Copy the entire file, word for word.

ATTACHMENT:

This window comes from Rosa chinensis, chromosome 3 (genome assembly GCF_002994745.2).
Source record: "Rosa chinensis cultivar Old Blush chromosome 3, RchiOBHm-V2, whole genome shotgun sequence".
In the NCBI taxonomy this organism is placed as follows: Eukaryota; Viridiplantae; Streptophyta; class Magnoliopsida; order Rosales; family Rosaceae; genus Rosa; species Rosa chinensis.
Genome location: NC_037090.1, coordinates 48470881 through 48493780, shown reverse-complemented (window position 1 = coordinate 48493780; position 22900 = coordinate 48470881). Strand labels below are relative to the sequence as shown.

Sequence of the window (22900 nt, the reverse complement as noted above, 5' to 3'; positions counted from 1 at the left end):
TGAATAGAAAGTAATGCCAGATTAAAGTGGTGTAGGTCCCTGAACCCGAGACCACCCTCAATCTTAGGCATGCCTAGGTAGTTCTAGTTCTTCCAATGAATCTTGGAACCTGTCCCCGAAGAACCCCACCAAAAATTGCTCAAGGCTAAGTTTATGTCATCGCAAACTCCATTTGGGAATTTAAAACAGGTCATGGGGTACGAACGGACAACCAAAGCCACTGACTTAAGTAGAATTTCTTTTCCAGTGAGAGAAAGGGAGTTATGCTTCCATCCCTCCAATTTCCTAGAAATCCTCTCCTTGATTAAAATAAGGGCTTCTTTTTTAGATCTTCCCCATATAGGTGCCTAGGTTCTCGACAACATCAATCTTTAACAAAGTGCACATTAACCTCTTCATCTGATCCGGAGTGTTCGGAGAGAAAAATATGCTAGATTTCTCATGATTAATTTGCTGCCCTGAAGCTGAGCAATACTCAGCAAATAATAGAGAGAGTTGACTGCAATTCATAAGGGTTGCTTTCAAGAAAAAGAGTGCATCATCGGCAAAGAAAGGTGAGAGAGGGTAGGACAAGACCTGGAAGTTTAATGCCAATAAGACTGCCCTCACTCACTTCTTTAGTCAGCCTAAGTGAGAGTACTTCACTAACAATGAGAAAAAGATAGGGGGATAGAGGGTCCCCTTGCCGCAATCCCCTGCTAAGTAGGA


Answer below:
This window comes from Rosa chinensis, chromosome 3 (genome assembly GCF_002994745.2).
Source record: "Rosa chinensis cultivar Old Blush chromosome 3, RchiOBHm-V2, whole genome shotgun sequence".
In the NCBI taxonomy this organism is placed as follows: Eukaryota; Viridiplantae; Streptophyta; class Magnoliopsida; order Rosales; family Rosaceae; genus Rosa; species Rosa chinensis.
Genome location: NC_037090.1, coordinates 48470881 through 48493780, shown reverse-complemented (window position 1 = coordinate 48493780; position 22900 = coordinate 48470881). Strand labels below are relative to the sequence as shown.

Sequence of the window (22900 nt, the reverse complement as noted above, 5' to 3'; positions counted from 1 at the left end):
TGAATAGAAAGTAATGCCAGATTAAAGTGGTGTAGGTCCCTGAACCCGAGACCACCCTCAATCTTAGGCATGCCTAGGTAGTTCTAGTTCTTCCAATGAATCTTGGAACCTGTCCCCGAAGAACCCCACCAAAAATTGCTCAAGGCTAAGTTTATGTCATCGCAAACTCCATTTGGGAATTTAAAACAGGTCATGGGGTACGAACGGACAACCAAAGCCACTGACTTAAGTAGAATTTCTTTTCCAGTGAGAGAAAGGGAGTTATGCTTCCATCCCTCCAATTTCCTAGAAATCCTCTCCTTGATTAAAATAAGGGCTTCTTTTTTAGATCTTCCCCATATAGGTGCCTAGGTTCTCGACAACATCAATCTTTAACAAAGTGCACATTAACCTCTTCATCTGATCCGGAGTGTTCGGAGAGAAAAATATGCTAGATTTCTCATGATTAATTTGCTGCCCTGAAGCTGAGCAATACTCAGCAAATAATAGAGAGAGTTGACTGCAATTCATAAGGGTTGCTTTCAAGAAAAAGAGTGCATCATCGGCAAAGAAAGGTGAGAGAGGGTAGGACAAGACCTGGAAGTTTAATGCCAATAAGACTGCCCTCACTCACTTCTTTAGTCAGCCTAAGTGAGAGTACTTCACTAACAATGAGAAAAAGATAGGGGGATAGAGGGTCCCCTTGCCGCAATCCCCTGCTAAGTAGGA